Advances in Global Health is a new, open-access journal from UC Press and the UC Global Health Institute. In this post, we check in with Editor-in-Chief Craig Cohen on his progress and on the vision and aims guiding the journal.
UC Press: What sets Advances in Global Health apart from other online journals committed to global/public health?
Craig Cohen: Advances in Global Health will focus on highlighting interdisciplinary global health research. In fact, the journal is organized around the United Nations Sustainable Development Goals (SDG), and their influence on health. Initially, the Journal will focus on SDG 1 (ending poverty), SDG 2 (ending hunger), SDG 3 (health and well-being for all), SDG 5 (gender equality) with an additional focus on planetary health which encompases parts of multiple SDGs including 6, 11, 12, 13, 14 and 15). From its origins, Advances in Global Health seeks to promote research conducted by researchers in low- and middle-income countries to address the most pressing health and development issues affecting resource-poor communities around the world. In this way, Advances in Global Health embraces the call for decolonizing and democratizing global health.
UC Press: The World Health Organization (WHO) groups member states into categories based on income. How would you define LMICs? And how does Advances in Global Health aim to amplify voices that will reach global audiences including LMICs?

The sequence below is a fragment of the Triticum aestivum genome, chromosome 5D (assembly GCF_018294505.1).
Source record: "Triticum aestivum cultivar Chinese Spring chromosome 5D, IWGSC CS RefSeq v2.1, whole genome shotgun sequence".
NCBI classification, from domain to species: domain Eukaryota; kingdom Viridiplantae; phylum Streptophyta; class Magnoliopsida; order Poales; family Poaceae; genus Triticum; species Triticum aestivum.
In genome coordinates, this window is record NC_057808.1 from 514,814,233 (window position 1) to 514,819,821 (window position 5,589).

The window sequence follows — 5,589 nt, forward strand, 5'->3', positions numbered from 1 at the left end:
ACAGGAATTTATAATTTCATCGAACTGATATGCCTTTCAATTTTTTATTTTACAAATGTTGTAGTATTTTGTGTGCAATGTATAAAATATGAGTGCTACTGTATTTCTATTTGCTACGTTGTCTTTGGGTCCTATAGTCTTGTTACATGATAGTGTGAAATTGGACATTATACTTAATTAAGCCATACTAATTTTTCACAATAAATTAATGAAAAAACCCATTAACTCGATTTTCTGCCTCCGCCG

Craig Cohen: Although published by one of the leading American academic publishers, UC Press, the Editorial Board is comprised of leading global health scientists with a majority from LMICs. Thus, we plan to leverage the networks of the Editorial Board members to connect with scientists in LMICs working at the cutting edge of global health innovation.
UC Press: Is access to the journal free? If so, for how long? How about submissions? Is there a cost to submit?
Craig Cohen: Open-access journals cover their operations by charging a per-article processing fee. However, we are committed to not having the article processing fee hinder submission of articles to Advances in Global Health. Thus, citizens of many LMICs will not be charged a fee, while others will be able to apply for a reduction in the article processing fee. The University of California, including UC Press are committed to the value of unfettered access to scientific discovery, and discourse. As an open-access journal, Advances in Global Health will be freely available online.
UC Press: Do you plan to enable early career global health professionals, students and faculty to contribute to this online journal? If so, how?
Craig Cohen: The short answer is yes! Advances in Global Health is fully committed to serving as a platform for scientists from LMIC at all levels, including students, to publish in an international global health journal. Of course, scientists from high-income countries, in particular those in collaboration with LMIC scientists or addressing health disparities in a high-income country will also be encouraged to publish in the journal. Once we get started, we plan to partner with local and regional institutions to provide manuscript writing workshops.
UC Press: You have outlined strategic development goals; can you share what they are?
Craig Cohen: As I mentioned earlier, we will focus on SDG 1, 2, 3, 5 and planetary health. In later years, we anticipate expanding the scope of the Journal to include other SDGs. The Editorial Board is being constructed under the SDG framework, with section editors overseeing content, with planned collaboration between section editors to support the publishing of cross-cutting themes, including special issues.
UC Press: Thank you, and best of luck in this new venture!
Advances in Global Health is an open-access, online-only journal from University of California Press and the UC Global Health Institute, which seeks to take a new approach to publishing research in the field of global health by aligning the journal with several of the United Nations Sustainable Development Goals.